Five valuable points in the IPCC report on climate change impacts and adaptation.
The latest report from the UN’s (IPCC)-Intergovernmental Panel on Climate Change.
Looks at the impacts, adaptation, and vulnerabilities associated with the Climate crisis.
We are three of the 270 scientists and researchers who wrote it.
The document reports stark new findings on the way current global warming of 1.1℃.
Its impacting natural and human systems with every additional increment of warming.
Here are five precious/valuable points in the new report:
1. Risks will be magnified if warming is unchecked:-
Since the previous IPCC report on impacts and adaptation back in 2014, heatwaves, droughts, wildfires.
Other extremes have increased in frequency and intensity far beyond natural variability.
These hazardhave substantially damaged ecosystems across the globe.
Some cases led to irreversible losses such as species extinction.
Humans are also hit too, through heightened food.
Water insecurities, greater incidences of food water-, and vector-borne diseases.
And worse physical and mental health.
If global warming is left unchecked, these climate hazards will inevitably increase. Every increment of global temperature rise magnifies the resulting loss and damage.
2. Adaptation is hitting limits:-
The report says that much of the world’s current climate adaptation measures are not necessarily effective.
In fact, there are both “hard” and “soft” limits.
In natural systems, the hard limits mean that no amount of human intervention can make a difference.
For example, warm water coral reefs may completely disappear if ocean temperatures continue increasing.
In human systems, soft limits include obstacles like insufficient finance and poor planning.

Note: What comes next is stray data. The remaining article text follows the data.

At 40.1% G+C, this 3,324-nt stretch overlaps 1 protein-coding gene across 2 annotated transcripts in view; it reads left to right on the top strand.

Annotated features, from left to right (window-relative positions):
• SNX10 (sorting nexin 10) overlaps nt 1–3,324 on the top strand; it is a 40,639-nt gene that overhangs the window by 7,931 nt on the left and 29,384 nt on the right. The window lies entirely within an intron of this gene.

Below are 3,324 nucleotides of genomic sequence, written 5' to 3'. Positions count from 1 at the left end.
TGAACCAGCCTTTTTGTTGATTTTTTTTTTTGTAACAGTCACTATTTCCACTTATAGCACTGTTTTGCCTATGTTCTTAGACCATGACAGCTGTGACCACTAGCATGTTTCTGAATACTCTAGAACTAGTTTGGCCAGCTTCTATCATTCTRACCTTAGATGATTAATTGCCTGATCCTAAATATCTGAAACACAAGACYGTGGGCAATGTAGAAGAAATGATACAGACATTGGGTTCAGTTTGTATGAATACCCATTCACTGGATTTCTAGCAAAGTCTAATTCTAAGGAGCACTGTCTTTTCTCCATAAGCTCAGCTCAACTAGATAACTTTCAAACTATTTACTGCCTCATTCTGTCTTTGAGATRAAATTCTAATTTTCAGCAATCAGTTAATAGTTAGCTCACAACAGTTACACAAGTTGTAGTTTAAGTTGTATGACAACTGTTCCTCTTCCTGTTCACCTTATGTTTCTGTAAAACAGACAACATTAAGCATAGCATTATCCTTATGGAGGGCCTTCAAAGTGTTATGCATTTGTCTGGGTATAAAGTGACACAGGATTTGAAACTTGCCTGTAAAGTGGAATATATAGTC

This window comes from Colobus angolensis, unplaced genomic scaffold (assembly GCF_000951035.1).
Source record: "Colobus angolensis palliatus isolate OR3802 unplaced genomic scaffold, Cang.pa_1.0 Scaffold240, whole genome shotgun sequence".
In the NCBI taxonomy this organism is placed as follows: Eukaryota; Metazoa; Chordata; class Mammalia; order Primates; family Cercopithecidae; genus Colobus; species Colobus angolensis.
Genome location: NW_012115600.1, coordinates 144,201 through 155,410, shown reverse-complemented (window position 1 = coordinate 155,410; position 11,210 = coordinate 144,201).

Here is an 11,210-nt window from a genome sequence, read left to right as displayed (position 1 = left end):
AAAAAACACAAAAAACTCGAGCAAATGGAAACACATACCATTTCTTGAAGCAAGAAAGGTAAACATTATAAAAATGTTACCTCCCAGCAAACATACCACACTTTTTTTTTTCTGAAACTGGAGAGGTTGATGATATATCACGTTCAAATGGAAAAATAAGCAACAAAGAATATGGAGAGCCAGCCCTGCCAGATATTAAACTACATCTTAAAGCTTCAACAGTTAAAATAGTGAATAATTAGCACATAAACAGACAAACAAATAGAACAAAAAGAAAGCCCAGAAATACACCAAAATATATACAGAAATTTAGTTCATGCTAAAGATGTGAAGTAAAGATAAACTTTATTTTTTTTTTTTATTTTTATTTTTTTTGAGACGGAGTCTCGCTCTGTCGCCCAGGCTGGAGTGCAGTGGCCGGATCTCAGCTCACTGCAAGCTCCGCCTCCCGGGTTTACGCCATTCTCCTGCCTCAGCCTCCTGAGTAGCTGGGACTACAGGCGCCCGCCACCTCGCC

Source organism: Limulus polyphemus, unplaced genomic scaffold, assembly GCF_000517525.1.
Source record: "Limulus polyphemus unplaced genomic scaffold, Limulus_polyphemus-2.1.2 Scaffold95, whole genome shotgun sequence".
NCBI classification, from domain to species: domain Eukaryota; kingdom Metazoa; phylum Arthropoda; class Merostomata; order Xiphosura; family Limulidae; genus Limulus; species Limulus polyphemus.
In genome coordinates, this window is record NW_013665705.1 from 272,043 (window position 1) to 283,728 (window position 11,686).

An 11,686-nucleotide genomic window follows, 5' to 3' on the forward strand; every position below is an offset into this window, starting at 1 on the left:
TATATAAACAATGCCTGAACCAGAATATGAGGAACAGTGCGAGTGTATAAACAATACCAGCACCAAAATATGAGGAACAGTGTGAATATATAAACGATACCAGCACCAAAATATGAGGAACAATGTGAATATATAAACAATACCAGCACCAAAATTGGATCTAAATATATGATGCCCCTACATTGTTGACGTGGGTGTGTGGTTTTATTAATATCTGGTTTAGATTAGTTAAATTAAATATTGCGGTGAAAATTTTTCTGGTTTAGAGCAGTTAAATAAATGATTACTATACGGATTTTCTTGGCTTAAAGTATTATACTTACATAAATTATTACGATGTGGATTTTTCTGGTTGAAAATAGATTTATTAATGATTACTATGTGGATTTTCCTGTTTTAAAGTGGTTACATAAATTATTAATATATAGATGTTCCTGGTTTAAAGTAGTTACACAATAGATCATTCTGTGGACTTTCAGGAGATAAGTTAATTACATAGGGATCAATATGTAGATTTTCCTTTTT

Which could be addressed through more inclusive governance.
However there are also hard limits such as limited water in small islands, as rising seas and extreme weather can mean sea water contaminates fresh water.
And once we lose an island to sea-level rise, no amount of adaptation will bring that island back.
The IPCC also finds that adaptation cannot prevent all losses and damages, which are unequally distributed around the world.
3. Maladaptation can make things worse:-
The IPCC cites evidence of adaptation actions that further deepen existing social inequities.
Lead to adverse outcomes what’s known as “maladaptation.
One example would be when a sea wall is built to protect a settlement from sea-level rise.
Leading to the emergence of flooding as a new hazard.
Unfortunately, there is ample evidence of maladaptation, and it especially affects marginalized and vulnerable people.
For this latest report, the IPCC also made a conscious effort to bring in philosophers, anthropologists.
Many different disciplines which may not be seen as traditional areas of climate change research.
This meant drawing on more qualitative social sciences and providing a richer picture of topics like vulnerability and climate justice.
4. Cities are a challenge – and an opportunity:-
Among the figures reported, more than a billion people in low-lying settlements face hazards.
Such as sea-level rise, subsiding coasts, or flooding at high tides.
While 350 million urban residents live with the threat of water scarcity.
Climate change extreme temperatures also worsen ongoing problems in cities, such as air pollution.
These include physical barriers to stop floods and rising seas.
Nnature-based solutions such as planting trees upstream to slow excess river flows and shade homes in heatwaves, or restoring mangroves that protect communities from coastal flooding.
The report also cites social policy measures such as cash transfers to provide safety nets, insurance, and other types of livelihood support.
5. The window of opportunity is closing, rapidly:-
The new report emphasizes the need to couple adaptation measures with greenhouse gas emission.
Reductions to enable climate resilient development.
This will require adequate financing, inclusive governance.
Transparency in decision making, and the participation of a wide range of people and groups.
Current development policies which accelerate greenhouse gas emissions.
Actually increase climate maladaptation risks and widen social inequalities.
To urgently shift our collective course from 1.5℃ of warming and beyond.
The report charts paths for climate-resilient development that policymakers can apply.
All of which reduce climate risks while improving lives.
Specially among those most vulnerable to global warming.